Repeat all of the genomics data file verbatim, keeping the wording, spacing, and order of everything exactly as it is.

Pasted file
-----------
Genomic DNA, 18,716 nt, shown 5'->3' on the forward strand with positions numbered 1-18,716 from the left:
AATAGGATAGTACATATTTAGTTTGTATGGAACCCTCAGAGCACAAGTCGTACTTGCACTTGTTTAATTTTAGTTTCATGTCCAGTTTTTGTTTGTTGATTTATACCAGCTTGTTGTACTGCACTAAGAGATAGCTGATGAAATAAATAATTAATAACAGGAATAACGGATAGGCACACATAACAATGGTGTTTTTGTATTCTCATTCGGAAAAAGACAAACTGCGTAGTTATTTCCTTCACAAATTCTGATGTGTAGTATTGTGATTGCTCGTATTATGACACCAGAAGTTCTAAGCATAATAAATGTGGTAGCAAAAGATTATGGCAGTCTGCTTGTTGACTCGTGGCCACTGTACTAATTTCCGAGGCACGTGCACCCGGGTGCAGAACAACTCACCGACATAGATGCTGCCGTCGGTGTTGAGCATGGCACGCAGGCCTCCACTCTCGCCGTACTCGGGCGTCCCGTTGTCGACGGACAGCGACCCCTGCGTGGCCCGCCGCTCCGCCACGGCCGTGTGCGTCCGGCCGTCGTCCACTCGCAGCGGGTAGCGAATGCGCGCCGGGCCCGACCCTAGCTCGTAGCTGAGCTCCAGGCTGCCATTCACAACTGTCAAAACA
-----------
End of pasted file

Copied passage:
Genomic DNA, 18,716 nt, shown 5'->3' on the forward strand with positions numbered 1-18,716 from the left:
AATAGGATAGTACATATTTAGTTTGTATGGAACCCTCAGAGCACAAGTCGTACTTGCACTTGTTTAATTTTAGTTTCATGTCCAGTTTTTGTTTGTTGATTTATACCAGCTTGTTGTACTGCACTAAGAGATAGCTGATGAAATAAATAATTAATAACAGGAATAACGGATAGGCACACATAACAATGGTGTTTTTGTATTCTCATTCGGAAAAAGACAAACTGCGTAGTTATTTCCTTCACAAATTCTGATGTGTAGTATTGTGATTGCTCGTATTATGACACCAGAAGTTCTAAGCATAATAAATGTGGTAGCAAAAGATTATGGCAGTCTGCTTGTTGACTCGTGGCCACTGTACTAATTTCCGAGGCACGTGCACCCGGGTGCAGAACAACTCACCGACATAGATGCTGCCGTCGGTGTTGAGCATGGCACGCAGGCCTCCACTCTCGCCGTACTCGGGCGTCCCGTTGTCGACGGACAGCGACCCCTGCGTGGCCCGCCGCTCCGCCACGGCCGTGTGCGTCCGGCCGTCGTCCACTCGCAGCGGGTAGCGAATGCGCGCCGGGCCCGACCCTAGCTCGTAGCTGAGCTCCAGGCTGCCATTCACAACTGTCAAAACA